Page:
How to Launch a Successful Small-Group Training Program, Part Four
Learn 5 ways to perfect the small-group training experience and keep your clients hungry for more.
Small-group training is making waves as a viable means for budget-conscious consumers to gain access to a highly skilled personal trainer or coach. It’s a boon for fitness facilities as well. The service can bring in more cash per hour because of the higher session rate, and it gives clubs the opportunity to inspire more people to fitness in a shorter timeframe.
So far, this series on launching a successful SGT program has guided you in assessing whether SGT is right for your facility, ensuring that your coaches are capable of handling SGT’s unique demands, and choosing from among the various program design options. This installment will explore the client experience. A successful program cannot be treated like a large group exercise class; at the same time, it requires a different skill set than working one-on-one does. Read on to learn of five ways your peers ensure a perfect SGT session every time.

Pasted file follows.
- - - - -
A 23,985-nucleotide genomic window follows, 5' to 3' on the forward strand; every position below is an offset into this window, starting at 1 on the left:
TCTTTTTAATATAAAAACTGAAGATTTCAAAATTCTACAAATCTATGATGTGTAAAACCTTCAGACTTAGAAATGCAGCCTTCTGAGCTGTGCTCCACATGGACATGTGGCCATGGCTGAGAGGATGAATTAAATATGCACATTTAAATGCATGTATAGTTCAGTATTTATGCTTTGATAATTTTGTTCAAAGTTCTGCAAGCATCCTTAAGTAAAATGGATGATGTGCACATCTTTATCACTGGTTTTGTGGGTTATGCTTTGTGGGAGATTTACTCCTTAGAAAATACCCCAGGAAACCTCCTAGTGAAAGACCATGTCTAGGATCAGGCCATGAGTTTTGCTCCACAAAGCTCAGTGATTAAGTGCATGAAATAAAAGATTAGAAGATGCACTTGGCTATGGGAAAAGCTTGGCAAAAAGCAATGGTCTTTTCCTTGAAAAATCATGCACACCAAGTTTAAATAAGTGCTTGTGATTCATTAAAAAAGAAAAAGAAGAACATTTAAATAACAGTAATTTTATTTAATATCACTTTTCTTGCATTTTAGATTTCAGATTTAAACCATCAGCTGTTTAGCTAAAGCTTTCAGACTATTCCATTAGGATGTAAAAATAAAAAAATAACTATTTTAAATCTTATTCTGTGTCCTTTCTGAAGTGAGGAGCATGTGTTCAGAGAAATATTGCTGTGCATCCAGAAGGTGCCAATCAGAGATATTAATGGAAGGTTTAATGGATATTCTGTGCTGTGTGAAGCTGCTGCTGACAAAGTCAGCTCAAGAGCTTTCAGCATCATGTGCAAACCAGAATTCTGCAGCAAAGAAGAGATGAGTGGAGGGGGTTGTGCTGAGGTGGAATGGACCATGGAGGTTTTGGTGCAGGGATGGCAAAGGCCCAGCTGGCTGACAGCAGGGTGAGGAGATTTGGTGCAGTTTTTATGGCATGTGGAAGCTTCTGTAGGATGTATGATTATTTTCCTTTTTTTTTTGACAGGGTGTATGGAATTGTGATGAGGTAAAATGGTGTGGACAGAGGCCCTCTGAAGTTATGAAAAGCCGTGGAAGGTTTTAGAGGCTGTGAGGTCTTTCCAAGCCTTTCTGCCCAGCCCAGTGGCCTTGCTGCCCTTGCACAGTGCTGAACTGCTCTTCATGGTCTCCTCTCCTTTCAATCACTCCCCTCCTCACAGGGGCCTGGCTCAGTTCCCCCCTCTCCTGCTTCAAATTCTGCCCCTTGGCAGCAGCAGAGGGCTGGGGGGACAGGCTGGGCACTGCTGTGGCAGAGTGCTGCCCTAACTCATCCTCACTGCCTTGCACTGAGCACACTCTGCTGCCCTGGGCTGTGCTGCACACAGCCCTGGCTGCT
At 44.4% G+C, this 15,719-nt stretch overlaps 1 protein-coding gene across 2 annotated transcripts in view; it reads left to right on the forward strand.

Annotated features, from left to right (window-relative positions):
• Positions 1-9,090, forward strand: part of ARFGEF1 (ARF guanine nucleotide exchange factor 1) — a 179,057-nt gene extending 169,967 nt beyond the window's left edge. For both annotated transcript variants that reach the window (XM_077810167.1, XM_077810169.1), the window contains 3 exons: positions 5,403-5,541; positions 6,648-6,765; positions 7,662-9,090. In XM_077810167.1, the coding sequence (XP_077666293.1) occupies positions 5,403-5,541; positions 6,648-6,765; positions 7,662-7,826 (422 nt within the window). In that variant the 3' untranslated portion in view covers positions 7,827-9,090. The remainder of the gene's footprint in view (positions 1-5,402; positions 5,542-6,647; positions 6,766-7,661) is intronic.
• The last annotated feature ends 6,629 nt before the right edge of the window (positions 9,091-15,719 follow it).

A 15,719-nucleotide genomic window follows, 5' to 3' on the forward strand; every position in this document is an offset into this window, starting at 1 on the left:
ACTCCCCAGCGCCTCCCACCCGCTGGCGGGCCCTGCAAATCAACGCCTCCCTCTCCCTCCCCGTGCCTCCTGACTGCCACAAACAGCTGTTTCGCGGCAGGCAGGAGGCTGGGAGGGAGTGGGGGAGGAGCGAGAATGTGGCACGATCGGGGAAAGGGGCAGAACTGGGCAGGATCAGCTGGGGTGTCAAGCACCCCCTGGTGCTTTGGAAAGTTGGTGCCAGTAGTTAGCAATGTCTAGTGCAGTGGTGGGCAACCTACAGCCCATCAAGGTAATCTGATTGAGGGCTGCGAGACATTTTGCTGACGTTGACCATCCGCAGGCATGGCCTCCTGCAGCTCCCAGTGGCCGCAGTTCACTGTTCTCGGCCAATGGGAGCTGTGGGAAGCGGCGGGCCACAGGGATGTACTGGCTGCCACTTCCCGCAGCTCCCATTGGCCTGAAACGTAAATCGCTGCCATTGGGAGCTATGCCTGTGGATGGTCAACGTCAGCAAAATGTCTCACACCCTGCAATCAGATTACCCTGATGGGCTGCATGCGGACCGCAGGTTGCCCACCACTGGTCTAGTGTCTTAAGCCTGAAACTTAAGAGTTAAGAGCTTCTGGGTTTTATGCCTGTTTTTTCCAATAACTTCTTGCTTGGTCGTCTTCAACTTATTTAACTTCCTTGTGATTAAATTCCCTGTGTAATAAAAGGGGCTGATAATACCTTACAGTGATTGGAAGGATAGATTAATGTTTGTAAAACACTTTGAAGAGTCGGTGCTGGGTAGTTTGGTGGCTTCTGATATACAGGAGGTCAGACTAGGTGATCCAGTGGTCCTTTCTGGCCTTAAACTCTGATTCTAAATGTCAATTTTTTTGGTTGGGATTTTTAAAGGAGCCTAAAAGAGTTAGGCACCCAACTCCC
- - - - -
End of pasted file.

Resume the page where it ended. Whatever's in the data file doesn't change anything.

When a client signs up for SGT at New York’s Olean-Bradford Area YMCA, the first priority is onboarding. Ink Young, the facilities’ senior wellness director, has her intake staff gather the client’s health history and complete other critical paperwork. During that first contact, the staff member tries to learn as much as possible about the incoming member. Notes about that individual are then entered into an online system that group trainers can access before they meet the new client. As Young explains, “That way the trainer has a way to relate to and connect with the client almost immediately.”